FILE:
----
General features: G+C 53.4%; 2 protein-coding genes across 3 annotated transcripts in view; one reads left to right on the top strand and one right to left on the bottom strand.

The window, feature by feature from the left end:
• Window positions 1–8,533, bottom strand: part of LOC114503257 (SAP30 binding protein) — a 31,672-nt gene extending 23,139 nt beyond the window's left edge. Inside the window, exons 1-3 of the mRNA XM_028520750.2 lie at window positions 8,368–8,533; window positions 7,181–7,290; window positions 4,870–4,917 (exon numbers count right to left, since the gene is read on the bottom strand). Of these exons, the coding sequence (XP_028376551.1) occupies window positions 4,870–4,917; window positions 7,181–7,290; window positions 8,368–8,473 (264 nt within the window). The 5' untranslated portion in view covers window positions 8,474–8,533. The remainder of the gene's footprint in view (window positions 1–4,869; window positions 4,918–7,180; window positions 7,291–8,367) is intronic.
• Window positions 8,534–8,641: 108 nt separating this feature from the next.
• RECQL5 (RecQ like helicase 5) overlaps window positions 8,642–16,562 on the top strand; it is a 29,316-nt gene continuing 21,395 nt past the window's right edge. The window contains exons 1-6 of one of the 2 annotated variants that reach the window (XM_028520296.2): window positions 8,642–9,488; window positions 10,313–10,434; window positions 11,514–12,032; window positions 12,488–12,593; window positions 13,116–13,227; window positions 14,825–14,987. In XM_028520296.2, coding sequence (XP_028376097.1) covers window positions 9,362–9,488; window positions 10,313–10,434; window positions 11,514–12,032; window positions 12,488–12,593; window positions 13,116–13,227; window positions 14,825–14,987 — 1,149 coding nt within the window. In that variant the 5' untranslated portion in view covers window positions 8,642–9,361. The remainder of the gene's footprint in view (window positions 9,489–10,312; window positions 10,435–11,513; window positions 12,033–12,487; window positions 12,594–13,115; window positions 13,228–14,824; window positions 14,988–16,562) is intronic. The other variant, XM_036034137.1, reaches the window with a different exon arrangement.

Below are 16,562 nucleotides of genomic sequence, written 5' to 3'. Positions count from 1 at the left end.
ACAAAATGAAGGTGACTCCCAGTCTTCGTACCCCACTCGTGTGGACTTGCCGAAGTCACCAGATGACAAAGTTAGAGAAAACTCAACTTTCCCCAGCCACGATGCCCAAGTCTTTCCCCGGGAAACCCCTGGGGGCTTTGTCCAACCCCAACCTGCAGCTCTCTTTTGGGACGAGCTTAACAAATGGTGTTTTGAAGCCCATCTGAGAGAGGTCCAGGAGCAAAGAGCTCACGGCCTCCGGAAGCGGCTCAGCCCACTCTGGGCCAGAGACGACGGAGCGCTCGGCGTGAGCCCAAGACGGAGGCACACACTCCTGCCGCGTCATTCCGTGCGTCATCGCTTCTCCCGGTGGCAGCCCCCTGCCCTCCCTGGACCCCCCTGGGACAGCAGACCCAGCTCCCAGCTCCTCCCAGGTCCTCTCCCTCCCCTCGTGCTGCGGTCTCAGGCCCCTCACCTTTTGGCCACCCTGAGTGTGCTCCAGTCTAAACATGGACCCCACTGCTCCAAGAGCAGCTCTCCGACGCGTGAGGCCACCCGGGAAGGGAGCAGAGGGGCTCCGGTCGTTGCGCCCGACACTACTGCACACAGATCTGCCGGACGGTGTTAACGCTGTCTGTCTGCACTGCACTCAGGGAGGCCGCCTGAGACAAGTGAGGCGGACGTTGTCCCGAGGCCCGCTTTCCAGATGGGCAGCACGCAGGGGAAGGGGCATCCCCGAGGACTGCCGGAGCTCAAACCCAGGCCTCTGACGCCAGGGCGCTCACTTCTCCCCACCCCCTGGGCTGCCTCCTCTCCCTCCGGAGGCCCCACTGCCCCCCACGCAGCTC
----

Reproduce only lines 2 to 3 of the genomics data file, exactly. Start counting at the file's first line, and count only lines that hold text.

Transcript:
The window, feature by feature from the left end:
• Window positions 1–8,533, bottom strand: part of LOC114503257 (SAP30 binding protein) — a 31,672-nt gene extending 23,139 nt beyond the window's left edge. Inside the window, exons 1-3 of the mRNA XM_028520750.2 lie at window positions 8,368–8,533; window positions 7,181–7,290; window positions 4,870–4,917 (exon numbers count right to left, since the gene is read on the bottom strand). Of these exons, the coding sequence (XP_028376551.1) occupies window positions 4,870–4,917; window positions 7,181–7,290; window positions 8,368–8,473 (264 nt within the window). The 5' untranslated portion in view covers window positions 8,474–8,533. The remainder of the gene's footprint in view (window positions 1–4,869; window positions 4,918–7,180; window positions 7,291–8,367) is intronic.